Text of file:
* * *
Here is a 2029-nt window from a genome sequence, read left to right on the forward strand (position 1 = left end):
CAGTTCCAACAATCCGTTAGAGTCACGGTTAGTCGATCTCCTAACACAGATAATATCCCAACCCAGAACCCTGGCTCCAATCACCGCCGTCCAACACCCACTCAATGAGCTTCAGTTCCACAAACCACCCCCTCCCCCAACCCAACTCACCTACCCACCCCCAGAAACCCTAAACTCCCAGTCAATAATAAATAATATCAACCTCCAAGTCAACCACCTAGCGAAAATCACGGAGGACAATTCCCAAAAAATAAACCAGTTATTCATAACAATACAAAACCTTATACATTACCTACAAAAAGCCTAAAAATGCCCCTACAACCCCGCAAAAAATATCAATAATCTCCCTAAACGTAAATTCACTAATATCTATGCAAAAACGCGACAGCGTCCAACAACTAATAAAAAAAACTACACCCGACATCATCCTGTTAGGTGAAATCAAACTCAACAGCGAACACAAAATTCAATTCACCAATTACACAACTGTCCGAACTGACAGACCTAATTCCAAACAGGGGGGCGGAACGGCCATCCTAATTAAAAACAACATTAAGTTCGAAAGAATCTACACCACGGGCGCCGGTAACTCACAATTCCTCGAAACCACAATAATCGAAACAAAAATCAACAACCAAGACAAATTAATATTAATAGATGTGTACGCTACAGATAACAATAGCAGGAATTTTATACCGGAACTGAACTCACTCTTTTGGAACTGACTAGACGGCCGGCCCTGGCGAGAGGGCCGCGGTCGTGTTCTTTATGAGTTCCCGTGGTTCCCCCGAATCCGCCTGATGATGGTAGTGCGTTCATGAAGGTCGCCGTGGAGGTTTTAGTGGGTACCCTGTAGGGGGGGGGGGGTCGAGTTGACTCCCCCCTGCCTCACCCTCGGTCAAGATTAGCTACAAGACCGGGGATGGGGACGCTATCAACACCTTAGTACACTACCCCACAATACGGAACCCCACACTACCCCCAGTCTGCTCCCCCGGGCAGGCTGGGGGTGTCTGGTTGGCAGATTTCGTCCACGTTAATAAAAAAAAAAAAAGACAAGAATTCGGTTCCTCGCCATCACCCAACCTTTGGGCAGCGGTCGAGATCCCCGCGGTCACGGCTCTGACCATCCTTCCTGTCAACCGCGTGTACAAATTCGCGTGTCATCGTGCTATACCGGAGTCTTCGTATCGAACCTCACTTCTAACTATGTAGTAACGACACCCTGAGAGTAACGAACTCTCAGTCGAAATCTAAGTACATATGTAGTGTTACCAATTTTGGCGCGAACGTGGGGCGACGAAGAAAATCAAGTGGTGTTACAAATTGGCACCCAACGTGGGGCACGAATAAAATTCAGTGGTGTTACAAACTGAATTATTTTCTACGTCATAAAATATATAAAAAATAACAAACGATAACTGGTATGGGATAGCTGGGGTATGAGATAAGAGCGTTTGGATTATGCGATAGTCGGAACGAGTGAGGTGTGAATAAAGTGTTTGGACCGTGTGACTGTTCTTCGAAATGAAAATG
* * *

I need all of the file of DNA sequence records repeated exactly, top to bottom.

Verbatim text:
Here is a 2029-nt window from a genome sequence, read left to right on the forward strand (position 1 = left end):
CAGTTCCAACAATCCGTTAGAGTCACGGTTAGTCGATCTCCTAACACAGATAATATCCCAACCCAGAACCCTGGCTCCAATCACCGCCGTCCAACACCCACTCAATGAGCTTCAGTTCCACAAACCACCCCCTCCCCCAACCCAACTCACCTACCCACCCCCAGAAACCCTAAACTCCCAGTCAATAATAAATAATATCAACCTCCAAGTCAACCACCTAGCGAAAATCACGGAGGACAATTCCCAAAAAATAAACCAGTTATTCATAACAATACAAAACCTTATACATTACCTACAAAAAGCCTAAAAATGCCCCTACAACCCCGCAAAAAATATCAATAATCTCCCTAAACGTAAATTCACTAATATCTATGCAAAAACGCGACAGCGTCCAACAACTAATAAAAAAAACTACACCCGACATCATCCTGTTAGGTGAAATCAAACTCAACAGCGAACACAAAATTCAATTCACCAATTACACAACTGTCCGAACTGACAGACCTAATTCCAAACAGGGGGGCGGAACGGCCATCCTAATTAAAAACAACATTAAGTTCGAAAGAATCTACACCACGGGCGCCGGTAACTCACAATTCCTCGAAACCACAATAATCGAAACAAAAATCAACAACCAAGACAAATTAATATTAATAGATGTGTACGCTACAGATAACAATAGCAGGAATTTTATACCGGAACTGAACTCACTCTTTTGGAACTGACTAGACGGCCGGCCCTGGCGAGAGGGCCGCGGTCGTGTTCTTTATGAGTTCCCGTGGTTCCCCCGAATCCGCCTGATGATGGTAGTGCGTTCATGAAGGTCGCCGTGGAGGTTTTAGTGGGTACCCTGTAGGGGGGGGGGGGTCGAGTTGACTCCCCCCTGCCTCACCCTCGGTCAAGATTAGCTACAAGACCGGGGATGGGGACGCTATCAACACCTTAGTACACTACCCCACAATACGGAACCCCACACTACCCCCAGTCTGCTCCCCCGGGCAGGCTGGGGGTGTCTGGTTGGCAGATTTCGTCCACGTTAATAAAAAAAAAAAAAGACAAGAATTCGGTTCCTCGCCATCACCCAACCTTTGGGCAGCGGTCGAGATCCCCGCGGTCACGGCTCTGACCATCCTTCCTGTCAACCGCGTGTACAAATTCGCGTGTCATCGTGCTATACCGGAGTCTTCGTATCGAACCTCACTTCTAACTATGTAGTAACGACACCCTGAGAGTAACGAACTCTCAGTCGAAATCTAAGTACATATGTAGTGTTACCAATTTTGGCGCGAACGTGGGGCGACGAAGAAAATCAAGTGGTGTTACAAATTGGCACCCAACGTGGGGCACGAATAAAATTCAGTGGTGTTACAAACTGAATTATTTTCTACGTCATAAAATATATAAAAAATAACAAACGATAACTGGTATGGGATAGCTGGGGTATGAGATAAGAGCGTTTGGATTATGCGATAGTCGGAACGAGTGAGGTGTGAATAAAGTGTTTGGACCGTGTGACTGTTCTTCGAAATGAAAATG